In my dream, P wrote a musical about chickens kept in prison planning great escape. The show was all over the world in small but ambitious culture centres. And when it was coming to Warsaw I took all the people I knew. I was one minute late and everybody was already inside. When I wanted to enter, the ticket controller asked me to pay. I had no money. He said he can’t let me in. My only idea was to tell him I knew P. He said that, in this case, I needed to wait and he left to find P. Meanwhile, the show moved to the place where I was, as it was a musical that was played all over the building. Every room was a stage. Actually, every room was a cage. Everything took place in a cage, each scene in a different cage, the actors moving, not unlike chickens, from cage to cage. The audience had to follow the actors who, again, were dressed like chickens. I was waiting for P, when suddenly I saw the actors, all ages (from 6 to 70) wearing ridiculous costumes. They were singing and dancing, doing push ups, jumping, running all over. You would think this was chaos, but actually it was very organised. These were very deliberate chickens. Finally, I saw my friends again. They too were following the chickens, singing and dancing. And then I saw P. He came straight to me and kissed me. He tasted like eggs.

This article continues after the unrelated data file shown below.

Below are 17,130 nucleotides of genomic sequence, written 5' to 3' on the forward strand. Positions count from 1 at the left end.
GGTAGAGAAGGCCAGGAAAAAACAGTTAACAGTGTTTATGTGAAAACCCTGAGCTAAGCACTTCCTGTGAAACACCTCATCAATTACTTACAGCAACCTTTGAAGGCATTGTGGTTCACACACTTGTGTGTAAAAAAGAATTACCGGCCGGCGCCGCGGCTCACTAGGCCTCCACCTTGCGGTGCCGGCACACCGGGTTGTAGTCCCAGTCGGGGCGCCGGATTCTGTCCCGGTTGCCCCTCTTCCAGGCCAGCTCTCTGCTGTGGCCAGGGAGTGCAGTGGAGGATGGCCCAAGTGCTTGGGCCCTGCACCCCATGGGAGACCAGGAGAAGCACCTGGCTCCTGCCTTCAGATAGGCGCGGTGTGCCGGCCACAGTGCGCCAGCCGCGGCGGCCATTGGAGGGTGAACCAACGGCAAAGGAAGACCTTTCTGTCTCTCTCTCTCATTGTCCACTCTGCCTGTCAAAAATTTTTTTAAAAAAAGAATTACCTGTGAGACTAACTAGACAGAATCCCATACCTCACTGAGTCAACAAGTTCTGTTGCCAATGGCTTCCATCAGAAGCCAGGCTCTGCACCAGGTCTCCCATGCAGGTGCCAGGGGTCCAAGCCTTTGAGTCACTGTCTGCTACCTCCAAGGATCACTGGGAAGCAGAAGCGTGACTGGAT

Ula Jankowska, in some cities known as Miss Bookseller, is interested in books and people. Never leaves home without at least three books in her bag. Used to work as a bookseller for around 14 years now, in Warsaw, Wroclaw and Cracow. Now she is starting her own bookshop project in Prague. If you ask her to name three favourite writers, she will still name more and between these names will show up Italo Calvino, Jorge Louis Borges, Bohumil Hrabal, Ota Pavel, Tove Jansson.